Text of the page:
Our traditions for death, funerals and cremation services in Oakland, CA are not the same as those from around the world, but that doesn’t make these other traditions bad or wrong, just different. In fact, there’s a lot we can learn from these other traditions! What do you think we can learn from them? How can they inspire you as you preplan for your passing or deal with the loss of a loved one?
Here are some customs around death and loss that are different from ours, but no less meaningful or beautiful. These are just a few of the many unique death traditions and rituals people practice around the world. In India, most people believe in rebirth until eventual removal from rebirth into nirvana. To help the deceased escape rebirth and enter nirvana, the bereaved scatter the deceased’s ashes in a holy place, such as Varanasi. In Germany, cemeteries are almost exclusively operated by churches and the state, which means there aren’t that many available for burial at any given time. That’s why most cemetery plots are rented for twenty to thirty years. At the end of the rental term, the plot is used for another body.
In the Philippines, the Tinguian people dress their dead in the finest possible clothes and then sit them up in chairs with lit cigarettes for weeks at a time. Iranian people believe that dead bodies defile everything they touch, including the ground and fire. That’s why some sects raise bodies into the sky on towers for the vultures to pick clean. Believers clean bodies with bull urine and cut off the clothing with tools, and then place them on the Towers of Silence.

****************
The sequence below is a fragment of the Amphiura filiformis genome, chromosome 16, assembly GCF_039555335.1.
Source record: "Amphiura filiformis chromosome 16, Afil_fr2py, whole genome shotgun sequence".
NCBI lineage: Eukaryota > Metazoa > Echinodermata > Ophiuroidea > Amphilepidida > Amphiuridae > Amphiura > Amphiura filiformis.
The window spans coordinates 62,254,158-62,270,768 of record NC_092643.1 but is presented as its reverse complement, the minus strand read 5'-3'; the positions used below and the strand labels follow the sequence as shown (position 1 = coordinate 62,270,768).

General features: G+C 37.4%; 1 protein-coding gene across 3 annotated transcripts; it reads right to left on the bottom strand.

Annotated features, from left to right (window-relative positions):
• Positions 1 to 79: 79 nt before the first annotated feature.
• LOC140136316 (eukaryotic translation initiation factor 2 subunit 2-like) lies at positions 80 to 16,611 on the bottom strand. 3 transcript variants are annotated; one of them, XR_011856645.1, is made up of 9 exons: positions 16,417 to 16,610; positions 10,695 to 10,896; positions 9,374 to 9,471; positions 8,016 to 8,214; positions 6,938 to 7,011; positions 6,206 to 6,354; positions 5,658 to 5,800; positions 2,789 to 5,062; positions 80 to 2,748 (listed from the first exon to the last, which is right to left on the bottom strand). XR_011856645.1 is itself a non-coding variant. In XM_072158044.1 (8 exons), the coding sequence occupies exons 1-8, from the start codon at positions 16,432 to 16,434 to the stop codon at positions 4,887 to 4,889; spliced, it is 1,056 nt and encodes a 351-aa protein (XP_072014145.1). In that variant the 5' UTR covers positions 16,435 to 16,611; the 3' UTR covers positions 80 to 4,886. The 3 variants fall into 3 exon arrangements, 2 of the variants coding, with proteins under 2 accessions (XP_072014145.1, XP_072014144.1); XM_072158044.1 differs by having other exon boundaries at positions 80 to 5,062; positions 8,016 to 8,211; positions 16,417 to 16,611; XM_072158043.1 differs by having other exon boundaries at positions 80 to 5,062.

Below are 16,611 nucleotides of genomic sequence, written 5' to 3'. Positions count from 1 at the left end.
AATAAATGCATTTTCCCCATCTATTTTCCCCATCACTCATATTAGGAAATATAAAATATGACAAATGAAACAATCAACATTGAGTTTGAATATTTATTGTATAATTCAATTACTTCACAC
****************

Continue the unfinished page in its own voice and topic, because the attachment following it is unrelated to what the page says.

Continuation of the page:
In aboriginal Australia, the indigenous people believe the spirit of a recently deceased person will go back to the land before it can be reborn into a new human body. After somebody dies, the community holds a smoking ceremony at the deceased’s home in which the attendees use smoke to drive the spirit from the body so it can begin its next journey. Afterward, the body is placed on a platform, covered with leaves, and left to return to the earth in its own time. In Jewish culture, the dead are not left alone between the time of death and the burial.
The Chevra Kadisha is a group of people, usually amassed from the local communities and synagogues, who wash and shroud the bodies and then sit with them until burial. Traditionally, women will sit with deceased women and men with men. In Kiribati, an island in the Pacific, the local tribes display the cleaned and polished skulls of their loved ones in their homes, but only after the bodies are left out in the house for up to 12 days, buried, and then dug up again for the skull removal.